In this section:
This topic describes common PMF errors and error messages that point to issues with your PMF configuration and installation. Common remedies for these issues are also recommended.
If a user is reporting X marks in their browsers when running visual or charting components, the following could be wrong:
If your users encounter an error in a PMF Dashboard that results in an HTTP 404 error, it can be resolved by adding the following to the Tomcat server.xml configuration file:
<Connector connectionTimeout="20000" port="8080" protocol="HTTP/1.1" redirectPort="8443" relaxedQueryChars="^">
file type: SVG
mine string: image/svg+xml
file type: WSP
mine string: text/html
To prevent this issue from happening, make sure that all components deployed with PMF are coming from the secure (HTTPS) alias for your web server farm, and that the user is always accessing it using the same root URL. This avoids cross-site scripting errors.
The redundancy in approot settings is normal since WebFOCUS tends to be installed across multiple physical machines and web servers in your WebFOCUS environment. Regardless of how WebFOCUS is configured, the same version of PMF must be installed to all physical WebFOCUS approot locations. If these locations are configured to different physical disks, you can either cause a conflict between multiple installed versions of PMF or the PMF app might not be installed on one of the disks involved.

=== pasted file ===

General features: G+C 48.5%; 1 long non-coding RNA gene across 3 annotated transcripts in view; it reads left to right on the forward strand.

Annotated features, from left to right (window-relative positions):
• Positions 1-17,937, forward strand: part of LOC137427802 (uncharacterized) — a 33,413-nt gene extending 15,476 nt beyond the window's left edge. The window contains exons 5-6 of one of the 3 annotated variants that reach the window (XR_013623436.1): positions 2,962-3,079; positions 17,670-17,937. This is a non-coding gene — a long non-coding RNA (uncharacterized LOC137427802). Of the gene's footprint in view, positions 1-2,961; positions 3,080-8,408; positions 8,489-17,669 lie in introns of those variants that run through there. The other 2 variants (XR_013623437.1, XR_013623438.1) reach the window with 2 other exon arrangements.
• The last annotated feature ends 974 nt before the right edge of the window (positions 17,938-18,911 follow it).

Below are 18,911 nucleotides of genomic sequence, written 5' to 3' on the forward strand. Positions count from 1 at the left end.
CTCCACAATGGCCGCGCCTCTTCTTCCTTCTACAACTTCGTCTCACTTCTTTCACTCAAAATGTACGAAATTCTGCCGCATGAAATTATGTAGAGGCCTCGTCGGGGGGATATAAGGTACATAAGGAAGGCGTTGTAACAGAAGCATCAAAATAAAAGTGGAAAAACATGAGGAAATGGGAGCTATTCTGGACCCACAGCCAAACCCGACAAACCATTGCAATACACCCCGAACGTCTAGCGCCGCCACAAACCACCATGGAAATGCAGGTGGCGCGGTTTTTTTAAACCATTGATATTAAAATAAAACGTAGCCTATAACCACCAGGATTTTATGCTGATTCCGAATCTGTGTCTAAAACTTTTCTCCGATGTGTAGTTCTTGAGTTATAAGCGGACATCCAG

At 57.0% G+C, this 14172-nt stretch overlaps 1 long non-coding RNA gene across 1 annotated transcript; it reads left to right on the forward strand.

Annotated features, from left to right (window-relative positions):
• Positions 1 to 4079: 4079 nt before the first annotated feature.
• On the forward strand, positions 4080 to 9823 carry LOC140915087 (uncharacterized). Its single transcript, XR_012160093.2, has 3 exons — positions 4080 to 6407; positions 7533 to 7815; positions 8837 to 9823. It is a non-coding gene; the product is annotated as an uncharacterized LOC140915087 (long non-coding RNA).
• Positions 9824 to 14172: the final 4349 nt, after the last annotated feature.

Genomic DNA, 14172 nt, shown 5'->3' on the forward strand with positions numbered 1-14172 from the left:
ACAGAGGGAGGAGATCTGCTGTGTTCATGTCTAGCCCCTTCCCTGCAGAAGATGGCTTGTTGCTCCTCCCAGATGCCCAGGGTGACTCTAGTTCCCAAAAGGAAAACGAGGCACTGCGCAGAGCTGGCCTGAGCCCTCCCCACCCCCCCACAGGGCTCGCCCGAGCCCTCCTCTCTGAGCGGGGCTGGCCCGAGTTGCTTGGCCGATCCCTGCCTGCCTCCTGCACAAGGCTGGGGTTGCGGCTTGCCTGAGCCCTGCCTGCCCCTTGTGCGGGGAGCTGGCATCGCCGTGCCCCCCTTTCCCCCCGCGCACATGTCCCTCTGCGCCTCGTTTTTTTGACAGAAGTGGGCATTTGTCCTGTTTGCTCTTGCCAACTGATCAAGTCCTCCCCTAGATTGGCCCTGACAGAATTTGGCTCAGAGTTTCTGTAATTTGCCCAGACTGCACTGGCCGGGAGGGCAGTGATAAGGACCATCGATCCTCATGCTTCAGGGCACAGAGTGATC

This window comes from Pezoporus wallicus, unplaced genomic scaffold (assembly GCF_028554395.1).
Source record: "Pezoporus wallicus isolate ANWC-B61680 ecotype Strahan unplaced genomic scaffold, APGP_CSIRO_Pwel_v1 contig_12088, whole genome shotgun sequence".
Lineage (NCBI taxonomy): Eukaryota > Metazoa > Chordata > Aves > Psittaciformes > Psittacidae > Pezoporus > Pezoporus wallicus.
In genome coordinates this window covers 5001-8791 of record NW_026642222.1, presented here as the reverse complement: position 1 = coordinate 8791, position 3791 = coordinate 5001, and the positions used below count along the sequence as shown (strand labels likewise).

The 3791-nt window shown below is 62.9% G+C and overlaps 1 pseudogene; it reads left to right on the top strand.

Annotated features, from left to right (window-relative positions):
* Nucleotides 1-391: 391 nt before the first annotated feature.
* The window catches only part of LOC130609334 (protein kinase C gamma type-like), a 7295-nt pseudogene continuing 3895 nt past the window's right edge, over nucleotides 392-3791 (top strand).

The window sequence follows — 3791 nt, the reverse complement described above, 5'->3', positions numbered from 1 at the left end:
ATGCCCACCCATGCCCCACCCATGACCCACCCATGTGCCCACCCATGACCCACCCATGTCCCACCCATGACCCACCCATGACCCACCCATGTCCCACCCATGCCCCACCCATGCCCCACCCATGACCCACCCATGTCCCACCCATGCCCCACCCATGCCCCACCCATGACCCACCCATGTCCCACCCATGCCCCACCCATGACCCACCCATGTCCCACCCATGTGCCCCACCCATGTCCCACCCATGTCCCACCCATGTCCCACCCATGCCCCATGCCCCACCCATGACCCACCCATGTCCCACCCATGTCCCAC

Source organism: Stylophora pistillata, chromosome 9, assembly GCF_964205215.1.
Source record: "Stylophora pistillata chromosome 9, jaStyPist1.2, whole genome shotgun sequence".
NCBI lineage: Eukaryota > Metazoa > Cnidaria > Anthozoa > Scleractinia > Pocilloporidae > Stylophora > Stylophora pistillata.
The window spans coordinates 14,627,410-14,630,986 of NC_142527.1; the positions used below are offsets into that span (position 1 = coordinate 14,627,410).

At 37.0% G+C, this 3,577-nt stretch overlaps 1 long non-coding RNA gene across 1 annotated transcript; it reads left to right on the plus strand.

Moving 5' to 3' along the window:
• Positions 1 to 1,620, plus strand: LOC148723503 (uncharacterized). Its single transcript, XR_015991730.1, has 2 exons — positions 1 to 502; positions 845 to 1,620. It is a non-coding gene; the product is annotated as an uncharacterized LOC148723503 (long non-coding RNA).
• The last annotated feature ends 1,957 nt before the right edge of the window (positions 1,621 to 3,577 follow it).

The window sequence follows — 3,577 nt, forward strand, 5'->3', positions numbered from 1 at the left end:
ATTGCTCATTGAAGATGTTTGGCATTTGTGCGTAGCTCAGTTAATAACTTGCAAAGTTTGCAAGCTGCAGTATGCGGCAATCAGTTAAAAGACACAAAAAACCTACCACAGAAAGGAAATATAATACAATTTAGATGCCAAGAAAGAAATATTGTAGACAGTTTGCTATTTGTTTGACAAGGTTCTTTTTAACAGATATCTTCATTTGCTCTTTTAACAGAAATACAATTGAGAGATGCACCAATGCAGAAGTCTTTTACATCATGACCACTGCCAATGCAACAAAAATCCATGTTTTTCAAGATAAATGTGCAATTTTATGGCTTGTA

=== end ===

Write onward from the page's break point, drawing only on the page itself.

When running PMF with a data mart stored on Oracle, you may receive the following error:
(FOC295) A VALUE IS MISSING FOR &TIME_LEVEL01_ABBR
Typically this happens because Oracle is configured for UTF-8 operation. Until version 5.2.3, PMF does not support operating with a UTF-8 data mart. Please reconfigure the data mart for PMF to use a single-byte or double-byte code page. For more information on how to do this, please refer to your Oracle RDBMS documentation.
If this is not possible and you are running on Unix, you can edit the WebFOCUS Server profile (edasprof.prf) and export a single-byte or double-byte NLS_LANG parameter. For example:
This will insure that only standard characters are entered into the PMF database.
This error signifies that the file a_defaults.fex in /apps/pmfdata has been corrupted. To restore this, you need to copy file a_defaults_do_not_edit.fex to a_defaults.fex. Then, log off and log back into PMF with an administrator ID and run the Resynch when prompted.
While running the sqlora.sql script you may receive an error that tables cannot be deleted, or rows are not being properly inserted. A likely cause for this error is that you may have specified the PMF owner ID in lowercase. To verify that this is the issue, look at the sqlora.sql file that you are running. If, for example, you see the following:
define PMF_DB_OWNER ='my_pmf_id'
You need to change the owner ID in the code to uppercase, as seen in the following example.
define PMF_DB_OWNER ='MY_PMF_ID'
Once the change has been made, run the script again.
Note: You may need to clear your database of any objects that were created with the owner ID in lowercase.
In this section:
This scenario can occur due to improper Oracle public synonyms. PMF creates and uses Oracle public synonyms for all PMF tables, views, and stored procedures. This allows the application a high degree of independence from the underlying physical database. However, it is possible for the connections between Oracle public synonyms and its underlying objects to get out of sync, which can result in public synonyms pointing to incorrect or non-existent objects. This typically happens when proper protocols or procedures are not followed for setting up and/or configuring the PMF Oracle database. The most common manifestation of this will be a failure during a PMF release upgrade or resynch, during a Snapshot Import, or while adding, changing, or deleting Dimensions. If this occurs, you will need to analyze the situation to see what has happened and then take appropriate corrective measures.